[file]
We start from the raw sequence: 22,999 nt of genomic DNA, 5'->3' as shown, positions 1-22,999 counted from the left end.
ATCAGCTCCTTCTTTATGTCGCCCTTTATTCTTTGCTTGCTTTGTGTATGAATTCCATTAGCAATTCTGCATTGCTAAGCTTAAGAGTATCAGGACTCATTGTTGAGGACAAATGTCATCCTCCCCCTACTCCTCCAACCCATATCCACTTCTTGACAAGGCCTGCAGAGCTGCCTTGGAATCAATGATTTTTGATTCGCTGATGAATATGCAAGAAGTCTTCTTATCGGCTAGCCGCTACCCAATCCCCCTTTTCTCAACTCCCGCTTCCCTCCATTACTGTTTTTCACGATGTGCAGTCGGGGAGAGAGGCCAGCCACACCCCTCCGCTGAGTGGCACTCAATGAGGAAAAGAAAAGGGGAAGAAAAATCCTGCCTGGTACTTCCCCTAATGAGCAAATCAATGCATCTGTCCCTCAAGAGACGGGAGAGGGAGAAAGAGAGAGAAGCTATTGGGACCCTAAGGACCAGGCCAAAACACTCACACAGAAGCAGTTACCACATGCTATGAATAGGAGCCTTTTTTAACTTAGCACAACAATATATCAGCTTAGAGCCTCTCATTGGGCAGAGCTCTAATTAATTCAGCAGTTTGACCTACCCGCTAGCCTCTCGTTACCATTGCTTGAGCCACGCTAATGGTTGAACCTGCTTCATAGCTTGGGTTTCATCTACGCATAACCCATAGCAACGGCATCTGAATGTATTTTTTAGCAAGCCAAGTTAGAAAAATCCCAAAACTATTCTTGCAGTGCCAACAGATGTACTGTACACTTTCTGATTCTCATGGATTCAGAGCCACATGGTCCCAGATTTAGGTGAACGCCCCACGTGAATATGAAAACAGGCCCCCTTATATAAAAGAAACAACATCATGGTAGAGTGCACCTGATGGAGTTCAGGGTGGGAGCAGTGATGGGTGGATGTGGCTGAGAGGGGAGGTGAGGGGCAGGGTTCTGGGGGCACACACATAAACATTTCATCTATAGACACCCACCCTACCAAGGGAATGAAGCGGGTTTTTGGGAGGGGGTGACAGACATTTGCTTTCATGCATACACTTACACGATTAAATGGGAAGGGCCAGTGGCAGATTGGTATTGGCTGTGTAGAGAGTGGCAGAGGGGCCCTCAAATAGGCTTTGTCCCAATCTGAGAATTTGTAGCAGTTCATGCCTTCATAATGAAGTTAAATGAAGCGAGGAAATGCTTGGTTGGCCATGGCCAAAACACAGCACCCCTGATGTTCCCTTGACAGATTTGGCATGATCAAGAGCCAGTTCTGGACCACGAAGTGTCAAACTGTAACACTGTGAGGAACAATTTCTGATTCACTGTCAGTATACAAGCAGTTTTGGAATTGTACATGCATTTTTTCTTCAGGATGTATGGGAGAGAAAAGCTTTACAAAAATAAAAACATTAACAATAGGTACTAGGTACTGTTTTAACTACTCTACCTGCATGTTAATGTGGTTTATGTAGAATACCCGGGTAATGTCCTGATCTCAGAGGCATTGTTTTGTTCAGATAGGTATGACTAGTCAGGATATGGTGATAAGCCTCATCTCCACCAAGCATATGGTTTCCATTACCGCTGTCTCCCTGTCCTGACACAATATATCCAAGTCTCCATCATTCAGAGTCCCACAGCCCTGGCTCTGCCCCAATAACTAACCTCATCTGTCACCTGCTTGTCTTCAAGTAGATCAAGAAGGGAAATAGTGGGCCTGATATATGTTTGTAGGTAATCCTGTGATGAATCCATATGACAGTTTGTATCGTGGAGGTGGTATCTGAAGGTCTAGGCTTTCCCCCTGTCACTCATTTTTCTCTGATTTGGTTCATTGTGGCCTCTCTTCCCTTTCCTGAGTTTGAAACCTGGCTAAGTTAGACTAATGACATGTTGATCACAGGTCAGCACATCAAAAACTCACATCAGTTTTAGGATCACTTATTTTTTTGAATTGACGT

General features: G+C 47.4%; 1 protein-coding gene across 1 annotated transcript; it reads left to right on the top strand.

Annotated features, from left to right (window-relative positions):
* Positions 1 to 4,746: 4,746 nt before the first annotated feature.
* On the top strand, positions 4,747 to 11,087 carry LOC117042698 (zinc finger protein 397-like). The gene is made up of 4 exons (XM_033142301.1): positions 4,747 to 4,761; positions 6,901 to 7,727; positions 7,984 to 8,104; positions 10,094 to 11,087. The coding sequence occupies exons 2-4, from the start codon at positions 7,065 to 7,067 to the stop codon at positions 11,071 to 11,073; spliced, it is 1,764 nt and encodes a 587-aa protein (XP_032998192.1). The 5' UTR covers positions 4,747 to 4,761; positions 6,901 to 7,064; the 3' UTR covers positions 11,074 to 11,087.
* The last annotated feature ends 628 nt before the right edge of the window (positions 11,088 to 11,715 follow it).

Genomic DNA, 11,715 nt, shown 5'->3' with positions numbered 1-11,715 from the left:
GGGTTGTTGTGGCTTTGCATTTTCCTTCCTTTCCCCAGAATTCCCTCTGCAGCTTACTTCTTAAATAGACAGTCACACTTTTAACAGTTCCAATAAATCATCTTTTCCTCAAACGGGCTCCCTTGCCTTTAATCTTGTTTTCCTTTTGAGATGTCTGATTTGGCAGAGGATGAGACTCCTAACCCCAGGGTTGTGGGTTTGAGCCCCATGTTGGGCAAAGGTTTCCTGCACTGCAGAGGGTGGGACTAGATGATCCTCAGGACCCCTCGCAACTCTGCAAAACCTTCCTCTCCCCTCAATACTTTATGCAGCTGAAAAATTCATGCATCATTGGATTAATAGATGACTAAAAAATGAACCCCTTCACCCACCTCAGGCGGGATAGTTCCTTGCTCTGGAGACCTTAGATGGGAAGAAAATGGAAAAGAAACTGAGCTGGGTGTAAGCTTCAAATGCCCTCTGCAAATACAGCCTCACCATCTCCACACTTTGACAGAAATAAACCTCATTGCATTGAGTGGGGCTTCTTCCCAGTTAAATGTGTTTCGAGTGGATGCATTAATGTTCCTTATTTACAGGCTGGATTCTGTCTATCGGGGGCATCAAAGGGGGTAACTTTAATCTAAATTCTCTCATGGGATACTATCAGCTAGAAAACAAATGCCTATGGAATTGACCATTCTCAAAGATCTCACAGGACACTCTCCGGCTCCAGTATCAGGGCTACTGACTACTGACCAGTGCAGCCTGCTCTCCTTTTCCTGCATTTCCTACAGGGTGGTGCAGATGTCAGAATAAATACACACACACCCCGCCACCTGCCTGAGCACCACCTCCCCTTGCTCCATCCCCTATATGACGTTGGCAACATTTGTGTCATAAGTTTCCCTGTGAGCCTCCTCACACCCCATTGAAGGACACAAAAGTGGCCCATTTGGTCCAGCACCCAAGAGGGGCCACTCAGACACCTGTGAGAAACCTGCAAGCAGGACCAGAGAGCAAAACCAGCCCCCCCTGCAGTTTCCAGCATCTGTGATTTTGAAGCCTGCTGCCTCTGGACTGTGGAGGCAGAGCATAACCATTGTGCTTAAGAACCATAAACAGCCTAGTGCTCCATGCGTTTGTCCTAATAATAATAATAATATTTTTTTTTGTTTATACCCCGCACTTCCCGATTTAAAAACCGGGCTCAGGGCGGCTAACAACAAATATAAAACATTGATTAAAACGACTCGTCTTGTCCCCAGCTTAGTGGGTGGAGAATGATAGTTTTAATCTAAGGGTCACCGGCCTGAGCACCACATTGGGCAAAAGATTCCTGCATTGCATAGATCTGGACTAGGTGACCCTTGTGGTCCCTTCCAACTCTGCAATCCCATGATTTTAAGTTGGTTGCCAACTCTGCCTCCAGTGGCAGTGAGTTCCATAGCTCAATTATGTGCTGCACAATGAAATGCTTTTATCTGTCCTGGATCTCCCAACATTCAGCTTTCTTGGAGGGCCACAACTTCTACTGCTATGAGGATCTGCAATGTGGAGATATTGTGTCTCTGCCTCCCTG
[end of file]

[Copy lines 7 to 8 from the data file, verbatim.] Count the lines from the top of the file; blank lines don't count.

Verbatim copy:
* The last annotated feature ends 628 nt before the right edge of the window (positions 11,088 to 11,715 follow it).

Genomic DNA, 11,715 nt, shown 5'->3' with positions numbered 1-11,715 from the left: